Cheetahs are unusual felines that live in Africa. At one point, their range extended across India and the Middle East. The cheetah is a streamlined cat that weighs between 40 and 65 kg (88 to 140 lb) and is about 1 m (3.2 ft) in length, excluding its tail. Cheetahs are covered in a beautiful black-and-orange spotted pattern, and their name (derived from Sanskrit) means "variegated body."
Cheetahs are most famous as the world's fastest land animal. Cheetahs can run as fast as 120 km/h (75 mph) for short bursts of up to 460 m (1500 ft). They hunt fast animals such as gazelles and the impala, occasionally taking the young of larger animals such as wildebeests and zebras. During a chase, a cheetah's respiratory rate increases from 60 to 150 breaths per minute. Its body is adapted for sprints, featuring an enlarged heart and lungs. Cheetahs can go from a standstill to 70 mph in three seconds, better than most high-end sports cars.
Cheetahs are sufficiently different from other felines that they are given their own genus, Acinonyx. Unlike most other cats, cheetahs lack climbing ability, and rely entirely on speed for hunting prey. Prey that is able to get into a tree can therefore escape, but the gazelles that cheetahs hunt lack climbing ability as well.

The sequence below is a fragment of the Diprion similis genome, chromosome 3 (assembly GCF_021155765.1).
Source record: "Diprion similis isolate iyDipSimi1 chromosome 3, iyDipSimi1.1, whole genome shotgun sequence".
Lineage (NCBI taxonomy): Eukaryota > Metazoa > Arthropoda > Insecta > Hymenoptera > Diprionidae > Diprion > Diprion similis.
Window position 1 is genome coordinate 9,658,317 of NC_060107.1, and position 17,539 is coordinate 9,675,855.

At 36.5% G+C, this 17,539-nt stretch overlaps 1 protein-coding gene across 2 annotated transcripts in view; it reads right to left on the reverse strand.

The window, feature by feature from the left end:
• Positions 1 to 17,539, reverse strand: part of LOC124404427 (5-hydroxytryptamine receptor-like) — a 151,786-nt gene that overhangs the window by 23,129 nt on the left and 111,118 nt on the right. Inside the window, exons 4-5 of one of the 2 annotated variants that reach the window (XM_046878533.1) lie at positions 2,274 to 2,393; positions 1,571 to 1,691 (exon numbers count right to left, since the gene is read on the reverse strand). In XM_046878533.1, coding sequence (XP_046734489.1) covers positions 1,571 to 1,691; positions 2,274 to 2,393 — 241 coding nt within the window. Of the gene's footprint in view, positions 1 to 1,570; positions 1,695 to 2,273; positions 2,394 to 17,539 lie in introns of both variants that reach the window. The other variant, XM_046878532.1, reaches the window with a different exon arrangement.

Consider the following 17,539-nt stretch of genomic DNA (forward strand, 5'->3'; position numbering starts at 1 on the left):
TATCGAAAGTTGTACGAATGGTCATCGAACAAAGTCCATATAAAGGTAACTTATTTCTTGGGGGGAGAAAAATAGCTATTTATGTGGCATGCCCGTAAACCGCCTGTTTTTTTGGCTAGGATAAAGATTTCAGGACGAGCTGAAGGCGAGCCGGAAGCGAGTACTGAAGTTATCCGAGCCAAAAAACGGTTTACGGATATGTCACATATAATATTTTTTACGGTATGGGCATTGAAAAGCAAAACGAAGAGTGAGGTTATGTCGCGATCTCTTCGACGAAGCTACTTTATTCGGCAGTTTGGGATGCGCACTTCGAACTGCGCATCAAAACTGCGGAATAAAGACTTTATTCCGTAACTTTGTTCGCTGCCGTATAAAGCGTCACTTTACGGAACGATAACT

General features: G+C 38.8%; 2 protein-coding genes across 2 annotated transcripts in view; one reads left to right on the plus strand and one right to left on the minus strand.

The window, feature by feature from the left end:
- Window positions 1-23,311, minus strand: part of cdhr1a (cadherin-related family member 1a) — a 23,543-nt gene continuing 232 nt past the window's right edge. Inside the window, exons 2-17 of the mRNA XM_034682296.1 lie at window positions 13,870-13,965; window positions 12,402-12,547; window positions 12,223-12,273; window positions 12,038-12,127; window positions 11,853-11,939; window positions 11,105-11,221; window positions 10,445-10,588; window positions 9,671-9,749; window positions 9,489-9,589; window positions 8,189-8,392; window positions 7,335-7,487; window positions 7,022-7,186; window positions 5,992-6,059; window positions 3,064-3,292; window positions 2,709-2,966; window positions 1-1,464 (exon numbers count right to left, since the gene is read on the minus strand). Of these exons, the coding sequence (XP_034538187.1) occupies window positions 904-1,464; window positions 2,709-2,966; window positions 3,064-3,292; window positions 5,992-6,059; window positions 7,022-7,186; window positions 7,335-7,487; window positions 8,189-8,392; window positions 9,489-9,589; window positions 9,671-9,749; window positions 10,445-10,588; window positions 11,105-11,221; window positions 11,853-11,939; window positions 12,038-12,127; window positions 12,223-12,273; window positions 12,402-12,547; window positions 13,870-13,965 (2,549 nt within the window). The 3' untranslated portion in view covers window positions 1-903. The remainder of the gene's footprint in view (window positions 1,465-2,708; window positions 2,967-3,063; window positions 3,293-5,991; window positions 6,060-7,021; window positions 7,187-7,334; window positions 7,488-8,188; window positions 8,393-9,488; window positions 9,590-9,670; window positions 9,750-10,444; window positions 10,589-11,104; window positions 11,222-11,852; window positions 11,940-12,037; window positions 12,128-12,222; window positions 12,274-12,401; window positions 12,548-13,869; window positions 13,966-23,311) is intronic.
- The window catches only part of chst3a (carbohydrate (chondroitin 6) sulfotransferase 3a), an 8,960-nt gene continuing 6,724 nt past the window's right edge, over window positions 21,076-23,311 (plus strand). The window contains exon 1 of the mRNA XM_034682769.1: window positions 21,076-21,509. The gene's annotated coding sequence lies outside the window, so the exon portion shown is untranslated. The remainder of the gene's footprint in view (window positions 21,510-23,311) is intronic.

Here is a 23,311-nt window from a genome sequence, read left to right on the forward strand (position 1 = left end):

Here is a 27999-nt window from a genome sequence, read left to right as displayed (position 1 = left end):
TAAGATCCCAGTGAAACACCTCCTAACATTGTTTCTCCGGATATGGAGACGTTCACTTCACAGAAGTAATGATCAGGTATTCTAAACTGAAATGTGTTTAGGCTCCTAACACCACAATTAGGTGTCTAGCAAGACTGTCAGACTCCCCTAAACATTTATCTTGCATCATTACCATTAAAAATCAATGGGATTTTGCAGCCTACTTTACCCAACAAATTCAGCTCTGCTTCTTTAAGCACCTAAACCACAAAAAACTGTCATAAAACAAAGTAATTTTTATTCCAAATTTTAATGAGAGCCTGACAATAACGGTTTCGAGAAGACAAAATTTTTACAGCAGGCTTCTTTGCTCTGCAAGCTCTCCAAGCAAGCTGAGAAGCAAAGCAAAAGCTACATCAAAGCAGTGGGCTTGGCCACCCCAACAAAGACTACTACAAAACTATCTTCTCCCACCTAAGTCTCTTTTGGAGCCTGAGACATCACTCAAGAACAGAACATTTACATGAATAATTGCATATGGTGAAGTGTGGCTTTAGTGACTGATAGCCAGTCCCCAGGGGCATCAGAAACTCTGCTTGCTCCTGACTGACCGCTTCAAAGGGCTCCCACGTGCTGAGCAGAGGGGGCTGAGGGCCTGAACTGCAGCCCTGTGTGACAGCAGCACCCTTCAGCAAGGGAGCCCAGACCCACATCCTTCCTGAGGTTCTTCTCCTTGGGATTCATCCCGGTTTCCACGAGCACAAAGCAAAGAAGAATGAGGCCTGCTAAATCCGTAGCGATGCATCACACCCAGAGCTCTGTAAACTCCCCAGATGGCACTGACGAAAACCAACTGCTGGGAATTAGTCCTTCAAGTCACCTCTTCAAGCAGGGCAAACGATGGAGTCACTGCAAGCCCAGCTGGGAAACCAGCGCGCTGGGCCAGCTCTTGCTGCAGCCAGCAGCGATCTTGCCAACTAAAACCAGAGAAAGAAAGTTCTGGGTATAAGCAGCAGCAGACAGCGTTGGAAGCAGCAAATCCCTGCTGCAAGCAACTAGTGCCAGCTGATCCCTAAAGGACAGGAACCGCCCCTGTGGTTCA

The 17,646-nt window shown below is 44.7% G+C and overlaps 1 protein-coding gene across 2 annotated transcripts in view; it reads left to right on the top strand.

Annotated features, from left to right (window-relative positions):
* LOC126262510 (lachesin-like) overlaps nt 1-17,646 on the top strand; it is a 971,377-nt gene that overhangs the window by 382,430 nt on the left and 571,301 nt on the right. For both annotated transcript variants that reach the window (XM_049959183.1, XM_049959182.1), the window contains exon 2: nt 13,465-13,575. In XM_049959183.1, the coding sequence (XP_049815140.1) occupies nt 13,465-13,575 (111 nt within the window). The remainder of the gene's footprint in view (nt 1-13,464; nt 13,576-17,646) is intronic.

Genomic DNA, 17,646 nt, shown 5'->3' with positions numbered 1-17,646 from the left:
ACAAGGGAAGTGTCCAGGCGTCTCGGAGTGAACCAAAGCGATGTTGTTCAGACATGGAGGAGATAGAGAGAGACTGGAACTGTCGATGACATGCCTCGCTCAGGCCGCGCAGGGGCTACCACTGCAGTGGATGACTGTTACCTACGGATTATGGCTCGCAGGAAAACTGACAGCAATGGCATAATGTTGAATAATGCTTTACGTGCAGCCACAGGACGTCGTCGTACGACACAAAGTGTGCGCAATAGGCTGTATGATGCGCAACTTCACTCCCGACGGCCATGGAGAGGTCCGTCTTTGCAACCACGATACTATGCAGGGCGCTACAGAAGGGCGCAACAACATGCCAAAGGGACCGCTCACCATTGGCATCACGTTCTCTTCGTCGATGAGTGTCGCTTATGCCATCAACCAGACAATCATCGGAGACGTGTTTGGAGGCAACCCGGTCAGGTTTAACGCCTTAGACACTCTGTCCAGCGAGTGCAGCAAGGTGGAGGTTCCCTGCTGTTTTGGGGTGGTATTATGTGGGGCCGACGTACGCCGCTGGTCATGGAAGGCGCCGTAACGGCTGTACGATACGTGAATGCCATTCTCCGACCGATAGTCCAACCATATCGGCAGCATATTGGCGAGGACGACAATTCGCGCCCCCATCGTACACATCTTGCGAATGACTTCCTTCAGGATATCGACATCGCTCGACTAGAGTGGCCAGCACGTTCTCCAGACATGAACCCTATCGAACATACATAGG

Like lions, whose range they overlap, cheetahs are highly social and hierarchical. Males maintain territories between 37 and 160 square kilometers in extent, depending on the availability of food in the local area. Rather than going at it alone, males make friends with a few others and cooperate in a unit called a coalition. Studies have shown that coalitions are about six times more likely to maintain territories than lone males.
Unlike the male cheetah, the female cheetah does not maintain territories, and instead has a home range which may be significantly larger than a typical male territory. Males try to pick territories where several female home ranges overlap, so as to maximize its chances of reproduction.
The cheetah is sometimes considered a "big cat," sometimes not. Technically, a big cat should be able to roar, like tigers, lions, leopards, and jaguars, but a cheetah cannot. A cheetah is also significantly smaller and weaker than those big cats, though it is far larger than a house cat. Instead of roaring, cheetahs use other vocalizations to communicate, such as chirping, churring, growling, yowling, and purring. Because their natural range has been so sharply restricted due to human encroachment over the last few hundred years, the cheetah is currently considered a vulnerable species. There are about 12,400 cheetahs in the wild.